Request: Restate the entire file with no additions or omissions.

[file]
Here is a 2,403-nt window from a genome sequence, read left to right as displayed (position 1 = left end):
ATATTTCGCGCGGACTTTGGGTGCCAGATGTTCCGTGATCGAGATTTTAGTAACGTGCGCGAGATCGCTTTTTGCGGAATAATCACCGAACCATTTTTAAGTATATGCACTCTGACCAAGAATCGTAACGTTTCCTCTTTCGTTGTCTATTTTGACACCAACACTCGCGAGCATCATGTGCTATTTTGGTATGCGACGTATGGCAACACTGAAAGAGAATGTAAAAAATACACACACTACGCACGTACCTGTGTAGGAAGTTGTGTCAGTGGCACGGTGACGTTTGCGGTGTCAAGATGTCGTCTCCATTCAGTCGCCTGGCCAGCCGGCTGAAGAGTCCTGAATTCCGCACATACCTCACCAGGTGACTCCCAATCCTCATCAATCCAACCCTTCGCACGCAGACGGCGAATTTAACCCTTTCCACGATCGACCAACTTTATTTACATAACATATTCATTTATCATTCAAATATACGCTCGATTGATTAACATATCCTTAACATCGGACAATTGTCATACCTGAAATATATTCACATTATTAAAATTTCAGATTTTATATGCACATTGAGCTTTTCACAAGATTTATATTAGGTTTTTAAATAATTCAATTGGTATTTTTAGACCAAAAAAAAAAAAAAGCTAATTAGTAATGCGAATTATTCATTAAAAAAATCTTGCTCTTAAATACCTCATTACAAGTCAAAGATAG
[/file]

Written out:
Here is a 2,403-nt window from a genome sequence, read left to right as displayed (position 1 = left end):
ATATTTCGCGCGGACTTTGGGTGCCAGATGTTCCGTGATCGAGATTTTAGTAACGTGCGCGAGATCGCTTTTTGCGGAATAATCACCGAACCATTTTTAAGTATATGCACTCTGACCAAGAATCGTAACGTTTCCTCTTTCGTTGTCTATTTTGACACCAACACTCGCGAGCATCATGTGCTATTTTGGTATGCGACGTATGGCAACACTGAAAGAGAATGTAAAAAATACACACACTACGCACGTACCTGTGTAGGAAGTTGTGTCAGTGGCACGGTGACGTTTGCGGTGTCAAGATGTCGTCTCCATTCAGTCGCCTGGCCAGCCGGCTGAAGAGTCCTGAATTCCGCACATACCTCACCAGGTGACTCCCAATCCTCATCAATCCAACCCTTCGCACGCAGACGGCGAATTTAACCCTTTCCACGATCGACCAACTTTATTTACATAACATATTCATTTATCATTCAAATATACGCTCGATTGATTAACATATCCTTAACATCGGACAATTGTCATACCTGAAATATATTCACATTATTAAAATTTCAGATTTTATATGCACATTGAGCTTTTCACAAGATTTATATTAGGTTTTTAAATAATTCAATTGGTATTTTTAGACCAAAAAAAAAAAAAAGCTAATTAGTAATGCGAATTATTCATTAAAAAAATCTTGCTCTTAAATACCTCATTACAAGTCAAAGATAG